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Osborne, Ricketts warn against casino gambling's social costs
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Osborne, Ricketts warn against casino gambling's social costs

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High-profile opponents of this year's initiative proposal to authorize the advent of casino gambling in Nebraska at horse race tracks warned Monday that it would result in social costs that far exceed anticipated revenue and permanently damage Nebraska's quality of life.

Every dollar in resulting revenue would lead to three or four dollars in social costs, former Nebraska football coach Tom Osborne warned, and "once you start it, you're never going to undo it."

"This is going to be bad for Nebraska" if it is enacted, Gov. Pete Ricketts said. "And it would detrimental to our families."

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Former Gov. Kay Orr said Nebraskans can expect "a false narrative" from proponents of the proposed constitutional amendment, which is on the November general election ballot, as they attempt to secure support.

Orr said former Govs. Dave Heineman, Bob Kerrey and Mike Johanns also oppose the initiative, which would authorize designated casino gambling and allocate 70% of state revenue derived from that new form of gambling activity in Nebraska to local property tax relief.

Opponents of the measure joined Pat Loontjer of Omaha, president of Gambling with the Good Life, at a news conference in the Capitol Rotunda to voice their opposition to the initiative.

Loontjer has led the battle against expanded gambling options in Nebraska for 25 years.

This year's battle may be the most challenging, Loontjer suggested, with proponents of the measure "already spending $2.5 million and I can't imagine how much more" before next month's election in attempting to gain support of Nebraska voters.

Opponents could be outspent 25 to 1, she said.

If this constitutional amendment is adopted, Loontjer said, "Nebraska will never be the same."

"When it comes to casino gambling, the house always wins," Nate Grasz, policy director of the Nebraska Family Alliance, warned.

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The three-pronged Keep the Money in Nebraska initiative is sponsored by Ho-Chunk, Inc., the Winnebago Tribe's economic development corporation, in partnership with the Nebraska Horsemen's Benevolent and Protective Association and Omaha Exposition and Racing.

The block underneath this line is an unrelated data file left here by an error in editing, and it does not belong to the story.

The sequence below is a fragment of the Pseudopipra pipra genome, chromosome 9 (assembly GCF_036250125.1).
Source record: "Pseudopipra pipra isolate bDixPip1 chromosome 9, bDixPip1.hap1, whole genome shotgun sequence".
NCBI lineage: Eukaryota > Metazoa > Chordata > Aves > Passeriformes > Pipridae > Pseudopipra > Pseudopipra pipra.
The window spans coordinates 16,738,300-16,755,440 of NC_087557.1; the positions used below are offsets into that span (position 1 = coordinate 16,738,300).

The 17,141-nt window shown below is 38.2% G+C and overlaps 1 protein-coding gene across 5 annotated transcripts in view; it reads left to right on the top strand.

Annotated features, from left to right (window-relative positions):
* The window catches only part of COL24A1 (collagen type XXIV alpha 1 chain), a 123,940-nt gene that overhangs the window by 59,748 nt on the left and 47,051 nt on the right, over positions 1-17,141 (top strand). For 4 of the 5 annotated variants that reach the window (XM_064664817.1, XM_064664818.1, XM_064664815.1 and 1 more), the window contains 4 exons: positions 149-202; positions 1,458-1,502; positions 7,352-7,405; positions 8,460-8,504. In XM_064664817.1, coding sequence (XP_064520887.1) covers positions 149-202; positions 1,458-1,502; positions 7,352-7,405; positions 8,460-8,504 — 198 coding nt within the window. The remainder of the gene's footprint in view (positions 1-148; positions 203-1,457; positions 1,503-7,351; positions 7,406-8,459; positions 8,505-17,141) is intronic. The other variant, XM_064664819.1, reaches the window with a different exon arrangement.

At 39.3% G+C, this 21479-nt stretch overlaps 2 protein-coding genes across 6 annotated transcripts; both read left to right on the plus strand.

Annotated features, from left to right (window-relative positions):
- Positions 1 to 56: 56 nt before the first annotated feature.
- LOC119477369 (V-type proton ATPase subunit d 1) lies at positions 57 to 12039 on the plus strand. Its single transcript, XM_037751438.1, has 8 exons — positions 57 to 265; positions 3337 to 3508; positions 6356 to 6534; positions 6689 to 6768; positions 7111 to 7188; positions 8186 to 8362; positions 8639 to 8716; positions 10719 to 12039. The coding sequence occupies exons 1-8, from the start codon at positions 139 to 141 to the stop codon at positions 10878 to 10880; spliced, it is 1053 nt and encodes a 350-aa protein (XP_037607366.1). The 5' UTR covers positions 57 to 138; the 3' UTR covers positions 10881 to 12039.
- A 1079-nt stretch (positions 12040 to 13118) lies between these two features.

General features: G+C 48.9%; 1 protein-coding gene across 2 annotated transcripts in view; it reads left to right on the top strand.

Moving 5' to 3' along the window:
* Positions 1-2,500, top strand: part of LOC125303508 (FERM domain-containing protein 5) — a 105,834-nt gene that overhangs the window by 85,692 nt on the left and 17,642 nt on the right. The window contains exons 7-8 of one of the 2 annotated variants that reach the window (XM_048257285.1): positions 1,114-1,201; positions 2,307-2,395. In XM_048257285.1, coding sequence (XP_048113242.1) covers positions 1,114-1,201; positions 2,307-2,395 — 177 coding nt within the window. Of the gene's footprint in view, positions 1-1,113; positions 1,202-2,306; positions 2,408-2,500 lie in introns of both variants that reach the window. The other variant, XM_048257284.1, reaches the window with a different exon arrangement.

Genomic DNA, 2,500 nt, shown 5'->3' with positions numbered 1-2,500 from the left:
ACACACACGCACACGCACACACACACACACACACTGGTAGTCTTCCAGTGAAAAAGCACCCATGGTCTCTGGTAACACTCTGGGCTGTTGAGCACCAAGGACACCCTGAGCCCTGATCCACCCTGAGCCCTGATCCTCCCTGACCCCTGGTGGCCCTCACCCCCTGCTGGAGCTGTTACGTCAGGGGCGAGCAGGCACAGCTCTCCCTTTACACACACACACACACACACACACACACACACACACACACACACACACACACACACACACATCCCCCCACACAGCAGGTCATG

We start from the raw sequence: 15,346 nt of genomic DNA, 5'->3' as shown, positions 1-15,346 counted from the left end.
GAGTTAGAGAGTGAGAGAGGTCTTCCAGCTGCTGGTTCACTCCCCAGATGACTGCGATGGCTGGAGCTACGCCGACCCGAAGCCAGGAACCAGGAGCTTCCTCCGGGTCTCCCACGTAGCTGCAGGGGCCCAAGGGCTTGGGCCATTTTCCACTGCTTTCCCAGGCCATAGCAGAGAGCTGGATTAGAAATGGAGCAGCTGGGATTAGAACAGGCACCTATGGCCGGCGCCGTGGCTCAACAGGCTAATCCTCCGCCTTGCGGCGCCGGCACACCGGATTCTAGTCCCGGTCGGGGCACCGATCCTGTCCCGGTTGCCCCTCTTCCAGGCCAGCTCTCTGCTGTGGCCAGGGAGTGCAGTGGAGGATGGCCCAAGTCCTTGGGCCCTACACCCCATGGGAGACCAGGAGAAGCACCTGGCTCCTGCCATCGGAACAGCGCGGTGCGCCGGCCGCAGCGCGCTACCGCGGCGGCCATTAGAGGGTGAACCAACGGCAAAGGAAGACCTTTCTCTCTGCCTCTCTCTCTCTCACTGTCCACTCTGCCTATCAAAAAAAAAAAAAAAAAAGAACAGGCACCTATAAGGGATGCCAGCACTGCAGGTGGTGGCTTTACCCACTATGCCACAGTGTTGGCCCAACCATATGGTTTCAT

Supporters argue that Nebraskans already engage in casino gambling in bordering states and help fund economic activity and provide tax revenue in those states. The most visible example is gambling at casinos in Council Bluffs, Iowa, across the border from Omaha.

Race tracks operate in or near Omaha, Lincoln, South Sioux City, Grand Island, Hastings and Columbus, but new tracks presumably would also spring up if the initiative is enacted by Nebraska voters.

"It would open a can of worms," Loontjer said. "Soon, there would be casinos all over the state."

Osborne said expanded gambling would "certainly damage the quality of living in Nebraska (and) the people who would bear the biggest burden would be families of those with gambling problems."

"You're taking money from your neighbor" when you win at a casino, Loontjer said, because it is true that "the house always wins."

The initiative first had to clear a challenge in the Nebraska Supreme Court before gaining access to the Nov. 3 ballot since it is framed in the form of three separate votes. The court ruled on a 4-3 vote that the proposal did not violate constitutional requirements for a single topic.

The 2020 Journal Star general election Voter's Guide

Your guide to Lincoln-area and statewide races and ballot questions that will appear on the Nov. 3 general election ballot. Click on a race name to see the candidates and learn about their views on the issues.

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IN LINCOLN

Reach the writer at 402-473-7248 or dwalton@journalstar.com.

On Twitter @LJSdon

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